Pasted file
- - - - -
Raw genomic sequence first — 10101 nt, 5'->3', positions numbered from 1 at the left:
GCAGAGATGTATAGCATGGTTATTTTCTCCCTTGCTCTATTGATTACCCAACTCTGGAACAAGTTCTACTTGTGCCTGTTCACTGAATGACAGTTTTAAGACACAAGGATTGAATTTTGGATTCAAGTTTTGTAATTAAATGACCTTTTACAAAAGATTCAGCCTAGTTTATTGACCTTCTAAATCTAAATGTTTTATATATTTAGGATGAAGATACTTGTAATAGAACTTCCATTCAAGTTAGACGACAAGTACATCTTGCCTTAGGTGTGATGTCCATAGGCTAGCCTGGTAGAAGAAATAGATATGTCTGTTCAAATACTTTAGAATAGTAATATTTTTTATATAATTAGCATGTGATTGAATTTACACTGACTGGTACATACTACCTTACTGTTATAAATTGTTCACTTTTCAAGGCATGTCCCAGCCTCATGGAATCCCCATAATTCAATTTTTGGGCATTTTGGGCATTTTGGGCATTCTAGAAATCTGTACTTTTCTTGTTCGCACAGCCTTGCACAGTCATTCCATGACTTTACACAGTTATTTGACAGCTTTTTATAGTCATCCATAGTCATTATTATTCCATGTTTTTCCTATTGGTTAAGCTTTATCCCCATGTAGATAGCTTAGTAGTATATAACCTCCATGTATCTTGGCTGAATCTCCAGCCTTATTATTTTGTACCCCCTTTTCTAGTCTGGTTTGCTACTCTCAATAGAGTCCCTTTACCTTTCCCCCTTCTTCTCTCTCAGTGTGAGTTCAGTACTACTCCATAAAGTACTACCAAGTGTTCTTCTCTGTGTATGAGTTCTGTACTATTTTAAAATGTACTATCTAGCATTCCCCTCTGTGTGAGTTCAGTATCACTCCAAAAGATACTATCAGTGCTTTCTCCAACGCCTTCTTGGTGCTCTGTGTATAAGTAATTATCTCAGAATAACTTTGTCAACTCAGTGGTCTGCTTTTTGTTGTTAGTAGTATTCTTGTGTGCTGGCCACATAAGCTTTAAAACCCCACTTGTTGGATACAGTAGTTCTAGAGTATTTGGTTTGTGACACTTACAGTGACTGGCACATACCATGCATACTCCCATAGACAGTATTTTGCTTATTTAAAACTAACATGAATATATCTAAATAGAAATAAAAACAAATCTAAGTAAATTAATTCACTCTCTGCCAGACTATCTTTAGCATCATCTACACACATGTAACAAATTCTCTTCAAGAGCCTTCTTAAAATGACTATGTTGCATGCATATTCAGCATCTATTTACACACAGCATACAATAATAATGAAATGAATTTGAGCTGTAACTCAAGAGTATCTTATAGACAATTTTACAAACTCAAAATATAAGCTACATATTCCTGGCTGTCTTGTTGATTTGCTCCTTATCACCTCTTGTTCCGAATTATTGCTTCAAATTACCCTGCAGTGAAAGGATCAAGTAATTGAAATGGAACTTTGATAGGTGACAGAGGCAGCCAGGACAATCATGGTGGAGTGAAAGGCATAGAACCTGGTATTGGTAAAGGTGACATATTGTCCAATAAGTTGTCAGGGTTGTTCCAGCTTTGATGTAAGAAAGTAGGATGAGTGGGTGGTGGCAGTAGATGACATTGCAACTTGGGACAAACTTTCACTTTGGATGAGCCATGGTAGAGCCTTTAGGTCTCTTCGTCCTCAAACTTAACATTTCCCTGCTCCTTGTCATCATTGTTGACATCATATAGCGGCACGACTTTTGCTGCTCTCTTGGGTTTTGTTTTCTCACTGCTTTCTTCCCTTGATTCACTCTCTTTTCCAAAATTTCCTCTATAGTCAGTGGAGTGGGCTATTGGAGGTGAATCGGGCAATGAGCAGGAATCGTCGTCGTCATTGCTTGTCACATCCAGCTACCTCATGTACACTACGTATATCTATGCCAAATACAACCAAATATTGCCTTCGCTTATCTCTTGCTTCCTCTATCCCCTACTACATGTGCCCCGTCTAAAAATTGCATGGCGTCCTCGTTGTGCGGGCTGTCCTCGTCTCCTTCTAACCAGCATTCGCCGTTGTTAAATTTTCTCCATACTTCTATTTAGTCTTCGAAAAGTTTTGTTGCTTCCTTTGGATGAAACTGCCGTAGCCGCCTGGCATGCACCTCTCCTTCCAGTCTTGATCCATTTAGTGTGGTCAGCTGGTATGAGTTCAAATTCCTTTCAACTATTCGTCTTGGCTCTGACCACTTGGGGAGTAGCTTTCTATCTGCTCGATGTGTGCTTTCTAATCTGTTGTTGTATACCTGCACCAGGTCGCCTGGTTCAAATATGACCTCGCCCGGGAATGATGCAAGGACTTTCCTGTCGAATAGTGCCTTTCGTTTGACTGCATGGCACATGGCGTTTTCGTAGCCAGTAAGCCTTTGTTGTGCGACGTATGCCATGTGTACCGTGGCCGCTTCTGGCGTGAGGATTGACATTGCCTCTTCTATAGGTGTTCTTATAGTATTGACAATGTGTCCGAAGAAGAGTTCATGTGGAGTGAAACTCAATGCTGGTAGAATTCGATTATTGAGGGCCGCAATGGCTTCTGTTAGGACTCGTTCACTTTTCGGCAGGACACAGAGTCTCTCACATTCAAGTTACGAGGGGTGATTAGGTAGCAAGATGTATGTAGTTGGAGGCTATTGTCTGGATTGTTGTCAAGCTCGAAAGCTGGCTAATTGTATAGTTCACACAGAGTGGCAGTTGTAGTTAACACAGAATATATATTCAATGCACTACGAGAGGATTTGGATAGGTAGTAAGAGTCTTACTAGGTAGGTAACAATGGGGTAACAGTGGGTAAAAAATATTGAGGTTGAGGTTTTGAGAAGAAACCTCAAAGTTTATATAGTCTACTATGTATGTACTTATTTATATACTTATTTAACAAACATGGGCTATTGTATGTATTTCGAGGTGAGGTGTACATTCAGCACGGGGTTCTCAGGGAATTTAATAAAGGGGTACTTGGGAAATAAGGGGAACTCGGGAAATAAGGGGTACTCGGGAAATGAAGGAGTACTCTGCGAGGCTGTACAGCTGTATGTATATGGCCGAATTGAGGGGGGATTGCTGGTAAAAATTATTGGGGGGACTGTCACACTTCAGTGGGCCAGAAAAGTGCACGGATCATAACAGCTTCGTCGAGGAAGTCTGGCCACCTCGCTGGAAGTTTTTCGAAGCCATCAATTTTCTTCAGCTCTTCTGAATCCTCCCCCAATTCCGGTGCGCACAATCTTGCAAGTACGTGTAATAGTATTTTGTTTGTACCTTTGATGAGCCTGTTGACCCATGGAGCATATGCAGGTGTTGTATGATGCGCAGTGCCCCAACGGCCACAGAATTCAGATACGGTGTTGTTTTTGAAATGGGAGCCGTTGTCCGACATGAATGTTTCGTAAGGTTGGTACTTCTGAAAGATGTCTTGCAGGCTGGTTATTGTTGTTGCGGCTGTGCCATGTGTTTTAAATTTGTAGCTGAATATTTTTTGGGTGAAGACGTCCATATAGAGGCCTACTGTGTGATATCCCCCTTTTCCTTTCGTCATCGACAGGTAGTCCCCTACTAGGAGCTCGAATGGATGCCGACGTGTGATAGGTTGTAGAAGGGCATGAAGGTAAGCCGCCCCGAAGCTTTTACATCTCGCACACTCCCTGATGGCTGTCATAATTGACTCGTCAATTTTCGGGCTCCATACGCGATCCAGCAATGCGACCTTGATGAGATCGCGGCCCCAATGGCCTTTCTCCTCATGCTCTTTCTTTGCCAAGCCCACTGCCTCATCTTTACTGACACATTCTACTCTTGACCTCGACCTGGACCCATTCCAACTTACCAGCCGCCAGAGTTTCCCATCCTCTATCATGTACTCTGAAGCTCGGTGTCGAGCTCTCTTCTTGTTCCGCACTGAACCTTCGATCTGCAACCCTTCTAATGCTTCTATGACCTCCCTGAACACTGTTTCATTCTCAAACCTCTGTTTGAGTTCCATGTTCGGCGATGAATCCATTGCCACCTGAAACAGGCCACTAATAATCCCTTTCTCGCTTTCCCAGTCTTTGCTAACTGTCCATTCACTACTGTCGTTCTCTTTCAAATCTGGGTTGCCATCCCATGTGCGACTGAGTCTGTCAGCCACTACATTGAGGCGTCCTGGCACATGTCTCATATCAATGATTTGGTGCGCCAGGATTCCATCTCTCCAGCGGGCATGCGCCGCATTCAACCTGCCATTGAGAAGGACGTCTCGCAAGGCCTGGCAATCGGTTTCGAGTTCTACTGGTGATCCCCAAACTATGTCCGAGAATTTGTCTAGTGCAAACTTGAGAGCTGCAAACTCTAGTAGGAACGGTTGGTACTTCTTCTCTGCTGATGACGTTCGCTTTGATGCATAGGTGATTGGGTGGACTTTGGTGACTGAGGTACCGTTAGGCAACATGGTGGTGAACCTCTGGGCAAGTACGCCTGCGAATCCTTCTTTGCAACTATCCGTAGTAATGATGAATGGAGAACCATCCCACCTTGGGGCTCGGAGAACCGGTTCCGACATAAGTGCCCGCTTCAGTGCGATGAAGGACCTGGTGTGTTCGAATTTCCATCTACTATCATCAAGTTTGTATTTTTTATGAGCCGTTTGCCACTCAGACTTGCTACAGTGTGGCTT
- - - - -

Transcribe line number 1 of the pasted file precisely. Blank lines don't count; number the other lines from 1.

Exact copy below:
Raw genomic sequence first — 10101 nt, 5'->3', positions numbered from 1 at the left: